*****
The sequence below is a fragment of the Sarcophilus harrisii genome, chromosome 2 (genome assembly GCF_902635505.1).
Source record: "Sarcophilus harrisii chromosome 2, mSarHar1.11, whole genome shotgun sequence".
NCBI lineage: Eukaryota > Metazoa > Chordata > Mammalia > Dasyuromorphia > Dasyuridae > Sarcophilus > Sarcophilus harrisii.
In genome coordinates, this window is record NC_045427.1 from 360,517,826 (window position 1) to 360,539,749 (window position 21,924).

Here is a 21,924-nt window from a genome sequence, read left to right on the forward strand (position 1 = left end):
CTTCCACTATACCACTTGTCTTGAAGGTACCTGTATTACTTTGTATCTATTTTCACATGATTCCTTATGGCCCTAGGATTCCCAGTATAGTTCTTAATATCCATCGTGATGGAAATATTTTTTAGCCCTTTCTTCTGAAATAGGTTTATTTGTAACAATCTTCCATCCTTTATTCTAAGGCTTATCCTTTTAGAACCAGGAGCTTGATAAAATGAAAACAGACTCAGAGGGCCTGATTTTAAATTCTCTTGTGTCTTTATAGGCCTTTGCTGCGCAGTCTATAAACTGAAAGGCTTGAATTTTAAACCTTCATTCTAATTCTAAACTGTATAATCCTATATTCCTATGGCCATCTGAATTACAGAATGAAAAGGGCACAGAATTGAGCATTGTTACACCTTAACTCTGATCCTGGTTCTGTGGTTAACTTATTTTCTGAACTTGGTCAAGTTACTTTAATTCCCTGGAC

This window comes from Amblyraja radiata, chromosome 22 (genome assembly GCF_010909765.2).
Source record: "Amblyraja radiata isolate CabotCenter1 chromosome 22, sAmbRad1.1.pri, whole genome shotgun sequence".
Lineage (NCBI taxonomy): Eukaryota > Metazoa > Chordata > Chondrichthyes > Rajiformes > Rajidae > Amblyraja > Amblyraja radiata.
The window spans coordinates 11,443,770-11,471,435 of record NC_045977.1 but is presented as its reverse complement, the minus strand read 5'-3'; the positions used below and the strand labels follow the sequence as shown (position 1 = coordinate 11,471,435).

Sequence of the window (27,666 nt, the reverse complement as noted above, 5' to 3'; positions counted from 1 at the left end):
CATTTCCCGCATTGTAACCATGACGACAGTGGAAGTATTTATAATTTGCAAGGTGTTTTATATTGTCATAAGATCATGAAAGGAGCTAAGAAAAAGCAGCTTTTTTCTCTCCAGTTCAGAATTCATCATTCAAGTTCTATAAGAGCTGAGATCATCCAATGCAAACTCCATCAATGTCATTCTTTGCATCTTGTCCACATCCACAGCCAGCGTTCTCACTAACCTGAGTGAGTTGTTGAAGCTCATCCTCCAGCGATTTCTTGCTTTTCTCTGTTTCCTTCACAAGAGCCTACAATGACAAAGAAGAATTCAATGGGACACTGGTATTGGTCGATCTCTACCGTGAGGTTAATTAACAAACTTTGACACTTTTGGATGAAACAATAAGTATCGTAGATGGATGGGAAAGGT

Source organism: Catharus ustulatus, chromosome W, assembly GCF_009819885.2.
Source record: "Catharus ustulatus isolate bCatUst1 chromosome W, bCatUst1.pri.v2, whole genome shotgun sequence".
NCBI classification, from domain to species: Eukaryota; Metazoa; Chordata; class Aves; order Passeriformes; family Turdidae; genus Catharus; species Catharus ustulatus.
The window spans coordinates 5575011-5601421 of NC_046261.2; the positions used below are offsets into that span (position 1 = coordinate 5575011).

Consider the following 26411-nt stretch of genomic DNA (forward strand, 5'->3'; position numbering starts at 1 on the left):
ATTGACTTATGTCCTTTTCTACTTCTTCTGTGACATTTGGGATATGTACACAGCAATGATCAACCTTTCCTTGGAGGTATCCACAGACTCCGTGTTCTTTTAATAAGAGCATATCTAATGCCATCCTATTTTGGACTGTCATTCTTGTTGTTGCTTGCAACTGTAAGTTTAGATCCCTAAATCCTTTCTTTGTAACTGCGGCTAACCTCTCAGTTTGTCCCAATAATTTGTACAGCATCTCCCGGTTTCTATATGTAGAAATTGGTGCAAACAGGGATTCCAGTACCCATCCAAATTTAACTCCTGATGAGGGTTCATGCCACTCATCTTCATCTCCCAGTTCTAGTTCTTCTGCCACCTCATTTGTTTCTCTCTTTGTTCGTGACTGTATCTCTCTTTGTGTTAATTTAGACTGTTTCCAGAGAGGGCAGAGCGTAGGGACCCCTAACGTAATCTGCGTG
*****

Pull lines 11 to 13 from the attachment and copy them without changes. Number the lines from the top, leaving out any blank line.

Sequence of the window (27,666 nt, the reverse complement as noted above, 5' to 3'; positions counted from 1 at the left end):
CATTTCCCGCATTGTAACCATGACGACAGTGGAAGTATTTATAATTTGCAAGGTGTTTTATATTGTCATAAGATCATGAAAGGAGCTAAGAAAAAGCAGCTTTTTTCTCTCCAGTTCAGAATTCATCATTCAAGTTCTATAAGAGCTGAGATCATCCAATGCAAACTCCATCAATGTCATTCTTTGCATCTTGTCCACATCCACAGCCAGCGTTCTCACTAACCTGAGTGAGTTGTTGAAGCTCATCCTCCAGCGATTTCTTGCTTTTCTCTGTTTCCTTCACAAGAGCCTACAATGACAAAGAAGAATTCAATGGGACACTGGTATTGGTCGATCTCTACCGTGAGGTTAATTAACAAACTTTGACACTTTTGGATGAAACAATAAGTATCGTAGATGGATGGGAAAGGT

Source organism: Catharus ustulatus, chromosome W, assembly GCF_009819885.2.